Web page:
The effects of light and dark conditions on refractive behavior

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dc.contributor.advisor Prof. W.F. Harris en_US
dc.contributor.author Gillan, Wayne Donald Herbert
dc.date.accessioned 2011-12-07T08:14:08Z
dc.date.available 2011-12-07T08:14:08Z
dc.date.issued 2011-12-07
dc.date.submitted 2004
dc.identifier.uri http://hdl.handle.net/10210/4219
dc.description D.Phil. en_US
dc.description.abstract Under certain conditions the human visual system accommodates and postures at a position classically known as the dark focus. The dark focus is usually presented as a spherical phenomenon. The characteristics of the dark focus that can be conveyed by its spherical presentation are limiting: little representation can be given of the characteristics of the variation that occurs when measurements are taken of the dark focus (for example under dark conditions); no indication can be given of any antistigmatic (non-spherical) change or variation; differences in variation between light and dark conditions cannot be shown or detected using classical methods of analysis; meridional characteristics of the dark focus cannot be represented, and so on. In this thesis I have preferred to coin and use the term dark refraction shift (defined here as: 8F = F dark- Flight) for what has classically been known as the dark focus. I have done so because I believe that the term is a better description of what happens to the human visual system under dark conditions. Multivariate methods of analysis allow for a much more detailed, and complete, presentation ofthe dark refraction shift and its variation. The limitations of methods used previously and mentioned above are overcome when multivariate methods are used to analyze and present dark refraction shift data. This thesis presents the dark refraction shift and its various characteristics, making use of multivariate methods that are used for this purpose for the first time. A Hoya AR550 autorefractor, set to measure refractive state to the nearest 0.01 D, was used to take 50 measurements at a time of the refractive state of twenty subjects under varying conditions ofluminance. The autorefractor was re-focused after each measurement. In the light condition, the subject was positioned in front of the autorefractor, the room lights were left switched on and the fixation target inside the instrument was visible to the subject. 50 measurements were then taken under these conditions. A second set of measurements was then taken under the dark condition. In the dark condition measurements the subject was left in complete darkness for five minutes to allow the accommodative system to settle at the dark focus. No fixation target was visible to the subject who remained in complete darkness for the duration of the dark condition measurements. 50 autorefractor measurements were taken under these conditions. Two measurement sessions were conducted where the order of the light and dark conditions were reversed. In the case of each subject the order of light versus dark condition measurements was determined randomly for the initial session and reversed in the second session. Subjects had to fulfill certain selection criteria; the refractive state had to have a cylinder equivalent dioptric strength of less than or equal to 6 D, the visual acuity had to be 6/6 or better in the right eye, subjects with strabismus were eliminated and subjects with any observable ocular pathology were not accepted. Ten of the subjects were aged between 21 and 35 years of age. They constituted the prepresbyopic group. The other ten subjects were aged between 40 and 65 years of age and constituted the presbyopic group. Each subject had a total of 200 measurements taken, 100 measurements taken in the light condition and 1 00 taken in the dark condition. en_US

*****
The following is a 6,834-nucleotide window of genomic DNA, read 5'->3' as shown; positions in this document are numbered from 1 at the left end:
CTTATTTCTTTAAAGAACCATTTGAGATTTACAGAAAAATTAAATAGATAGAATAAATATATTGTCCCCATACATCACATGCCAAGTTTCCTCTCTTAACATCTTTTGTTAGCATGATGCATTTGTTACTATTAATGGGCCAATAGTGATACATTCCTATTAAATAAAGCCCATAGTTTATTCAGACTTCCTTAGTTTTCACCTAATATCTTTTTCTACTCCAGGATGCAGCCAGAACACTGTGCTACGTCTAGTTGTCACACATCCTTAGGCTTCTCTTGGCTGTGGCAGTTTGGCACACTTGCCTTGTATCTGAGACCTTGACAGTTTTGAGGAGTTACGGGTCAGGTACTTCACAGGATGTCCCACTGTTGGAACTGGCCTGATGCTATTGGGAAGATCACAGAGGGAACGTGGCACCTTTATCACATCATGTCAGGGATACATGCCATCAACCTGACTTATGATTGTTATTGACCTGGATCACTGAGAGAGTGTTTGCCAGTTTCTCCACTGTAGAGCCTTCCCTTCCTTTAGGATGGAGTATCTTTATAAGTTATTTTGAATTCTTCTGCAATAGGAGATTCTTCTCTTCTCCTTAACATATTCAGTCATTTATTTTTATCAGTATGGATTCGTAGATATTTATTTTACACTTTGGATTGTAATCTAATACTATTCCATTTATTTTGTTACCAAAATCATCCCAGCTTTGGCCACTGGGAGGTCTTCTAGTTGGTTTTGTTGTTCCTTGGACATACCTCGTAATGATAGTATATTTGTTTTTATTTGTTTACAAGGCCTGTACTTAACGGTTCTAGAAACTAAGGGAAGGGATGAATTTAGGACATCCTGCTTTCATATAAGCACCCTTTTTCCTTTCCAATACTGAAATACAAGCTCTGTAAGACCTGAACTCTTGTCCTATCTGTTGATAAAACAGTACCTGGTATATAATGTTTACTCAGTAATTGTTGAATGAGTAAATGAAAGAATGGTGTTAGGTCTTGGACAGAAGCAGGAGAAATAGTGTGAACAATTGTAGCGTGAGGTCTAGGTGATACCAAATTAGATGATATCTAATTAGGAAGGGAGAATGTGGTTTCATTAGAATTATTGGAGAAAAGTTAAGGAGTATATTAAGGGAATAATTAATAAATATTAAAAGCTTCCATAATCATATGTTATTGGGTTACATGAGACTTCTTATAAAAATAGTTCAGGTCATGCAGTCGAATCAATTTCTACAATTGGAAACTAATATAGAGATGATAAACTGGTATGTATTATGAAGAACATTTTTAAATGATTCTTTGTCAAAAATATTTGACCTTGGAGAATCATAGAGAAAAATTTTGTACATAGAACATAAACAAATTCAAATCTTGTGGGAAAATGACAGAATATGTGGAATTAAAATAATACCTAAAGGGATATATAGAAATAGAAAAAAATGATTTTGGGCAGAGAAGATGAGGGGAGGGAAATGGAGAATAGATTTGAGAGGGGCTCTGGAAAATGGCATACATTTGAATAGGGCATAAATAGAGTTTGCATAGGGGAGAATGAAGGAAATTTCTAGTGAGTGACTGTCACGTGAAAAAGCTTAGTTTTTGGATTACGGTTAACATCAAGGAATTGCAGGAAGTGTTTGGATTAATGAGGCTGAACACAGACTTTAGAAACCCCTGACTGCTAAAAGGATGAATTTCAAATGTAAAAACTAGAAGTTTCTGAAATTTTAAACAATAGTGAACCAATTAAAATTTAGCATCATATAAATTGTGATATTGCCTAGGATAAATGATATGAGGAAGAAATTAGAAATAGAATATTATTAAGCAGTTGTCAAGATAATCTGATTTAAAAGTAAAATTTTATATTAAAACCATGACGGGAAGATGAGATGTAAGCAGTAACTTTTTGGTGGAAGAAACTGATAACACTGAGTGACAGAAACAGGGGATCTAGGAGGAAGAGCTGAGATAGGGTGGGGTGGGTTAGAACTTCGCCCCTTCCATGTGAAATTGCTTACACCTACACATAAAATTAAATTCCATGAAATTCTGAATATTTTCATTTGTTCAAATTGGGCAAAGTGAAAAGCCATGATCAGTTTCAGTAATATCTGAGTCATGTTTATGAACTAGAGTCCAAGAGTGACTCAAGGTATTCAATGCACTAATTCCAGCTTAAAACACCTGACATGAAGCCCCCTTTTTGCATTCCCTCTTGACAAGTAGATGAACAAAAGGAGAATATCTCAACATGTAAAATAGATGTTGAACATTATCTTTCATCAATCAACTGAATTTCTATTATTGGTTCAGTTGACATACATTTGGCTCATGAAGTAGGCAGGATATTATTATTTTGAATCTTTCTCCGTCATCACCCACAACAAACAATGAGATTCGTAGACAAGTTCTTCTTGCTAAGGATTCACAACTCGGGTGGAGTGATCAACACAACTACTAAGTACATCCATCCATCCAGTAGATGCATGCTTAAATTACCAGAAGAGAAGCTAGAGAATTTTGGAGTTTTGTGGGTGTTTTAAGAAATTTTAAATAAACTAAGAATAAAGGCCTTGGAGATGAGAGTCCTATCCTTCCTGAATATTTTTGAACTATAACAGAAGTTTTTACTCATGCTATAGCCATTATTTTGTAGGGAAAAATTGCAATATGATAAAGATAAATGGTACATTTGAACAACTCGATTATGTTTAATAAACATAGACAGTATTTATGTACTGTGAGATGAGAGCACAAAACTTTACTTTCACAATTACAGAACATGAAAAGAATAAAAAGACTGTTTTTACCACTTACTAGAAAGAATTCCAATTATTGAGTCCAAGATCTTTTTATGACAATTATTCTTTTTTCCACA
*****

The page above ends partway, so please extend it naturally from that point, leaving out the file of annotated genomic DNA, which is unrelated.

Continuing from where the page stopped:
dc.language.iso en en_US
dc.subject Eye accommodation and refraction en_US
dc.title The effects of light and dark conditions on refractive behavior en_US
dc.type Thesis en_US

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